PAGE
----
When the governing Saenuri Party picked Jasmine Lee to serve as a lawmaker in April 2012, hate groups attacked her as a “dark-skinned” foreigner posing as a Korean.
Saenuri officials hoped Lee, the first Philippine-born lawmaker here, would encourage “diversity” in a dominantly homogenous, and sometimes xenophobic South Korea, to better represent naturalized citizens, foreign laborers, and other minorities in the National Assembly.
She has done her best to meet the expectations, Lee said in an interview with The Korea Herald earlier this month, but the country has a long way to go.
Jasmine Lee. (Chung Hee-cho/The Korea Herald)
“There has never been a multicultural society in South Korea,” she said. “So officials here don’t know exactly how to support such families here.”
Although international marriages involving South Koreans have decreased, more than 25,000 foreigners have wed South Korean husbands or wives each year from 2006 to 2013, according to Statistics Korea. Officials suspect thousands more are missed by government tallies.
The influx of both unskilled and skilled workers has also increased the need for a government policy that will assist foreign-born residents and their Korean-born children adjust to their lives in Korea. Often, the language is the highest barrier.
“Mothers who come from Southeast Asia, North America, or other places often don’t speak Korean,” she said. “Their children suffer the consequences, as their moms often lack the lingual requisites to coach and educate their children, who must learn Korean as they grow up.”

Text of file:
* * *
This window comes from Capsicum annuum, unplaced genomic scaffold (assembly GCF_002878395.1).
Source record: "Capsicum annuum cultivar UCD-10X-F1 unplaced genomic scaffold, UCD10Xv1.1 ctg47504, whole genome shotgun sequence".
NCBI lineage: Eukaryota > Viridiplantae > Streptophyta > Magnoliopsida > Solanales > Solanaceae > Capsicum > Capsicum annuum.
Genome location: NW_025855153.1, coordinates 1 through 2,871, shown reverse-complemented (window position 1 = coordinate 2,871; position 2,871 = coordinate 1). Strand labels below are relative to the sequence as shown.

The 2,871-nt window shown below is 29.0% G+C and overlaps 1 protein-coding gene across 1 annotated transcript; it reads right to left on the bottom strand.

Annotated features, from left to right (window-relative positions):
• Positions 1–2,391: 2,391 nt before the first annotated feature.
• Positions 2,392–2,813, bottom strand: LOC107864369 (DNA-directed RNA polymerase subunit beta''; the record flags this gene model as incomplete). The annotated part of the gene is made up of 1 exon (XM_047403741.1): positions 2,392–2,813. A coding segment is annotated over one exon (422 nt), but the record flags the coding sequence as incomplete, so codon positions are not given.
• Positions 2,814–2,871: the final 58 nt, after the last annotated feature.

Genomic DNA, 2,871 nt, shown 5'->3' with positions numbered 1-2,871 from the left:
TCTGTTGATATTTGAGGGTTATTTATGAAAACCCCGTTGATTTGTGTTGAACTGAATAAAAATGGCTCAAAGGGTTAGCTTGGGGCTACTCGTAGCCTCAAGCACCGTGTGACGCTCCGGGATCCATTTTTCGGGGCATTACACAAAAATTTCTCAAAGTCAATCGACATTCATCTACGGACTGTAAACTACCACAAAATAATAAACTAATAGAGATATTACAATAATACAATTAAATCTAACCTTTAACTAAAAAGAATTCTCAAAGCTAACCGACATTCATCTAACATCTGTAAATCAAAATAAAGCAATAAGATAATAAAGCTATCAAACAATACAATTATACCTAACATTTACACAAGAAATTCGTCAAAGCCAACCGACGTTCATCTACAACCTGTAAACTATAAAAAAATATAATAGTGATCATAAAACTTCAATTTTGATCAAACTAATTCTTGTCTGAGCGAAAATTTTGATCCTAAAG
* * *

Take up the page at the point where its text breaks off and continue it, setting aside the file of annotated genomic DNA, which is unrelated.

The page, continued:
Incorporating males born in households with foreign fathers or mothers, into the military is another one of those needs.
South Korea’s Constitution obligates physically and psychologically fit men to serve 21 months in the armed forces. But the military did not accept “multicultural” men until 2011, as officials thought they would lack the social skills to mingle with others in their unit.
Lee has a son with her late Korean husband, who is likely to enter the military sometime next year. She said incorporating men from multicultural families was a step in the right direction.
“A Justice Ministry official once suggested that ‘multicultural’ servicemen serve in segregated units,” Lee said.
“I asked the official if those multicultural men would fight separately from other units if a war broke out. He said no.”
“So I asked him, then why segregate them?”
Lee also suggested easing labor restrictions keeping skilled workers away from South Korean employers who desperately need them, in reference to the Labor Ministry’s Employment Permit System.
The EPS allows non-skilled workers from 15 nations, mostly Southeast and Central Asian countries, to enter Korea if employers here can’t find South Korean nationals to fill factory jobs and other labor-intensive positions.
But EPS laborers are subject to tough restrictions that only allow them to work here for three years. At best, they can work here for eight, but immigration regulations keep their families from entering Korea with them.
“I’ve seen employers who say they are reluctant to give up formerly nonskilled workers who have worked for them three, four years,” Lee said. “By then, employers say that the workers are now skilled, and are finally fluent in Korean. But the EPS forces them out.”
When asked if she’ll run again in the 2016 general election, Lee said she would if given the chance by her party. But she didn’t expect the Saenuri Party to relist her for a proportional representative position, or a run in a voting district somewhere in the country.
“That’s okay with me though. I’m sure I can continue my work elsewhere, without having people say bad things about me all the time,” she said laughing.
By Jeong Hunny (email@example.com)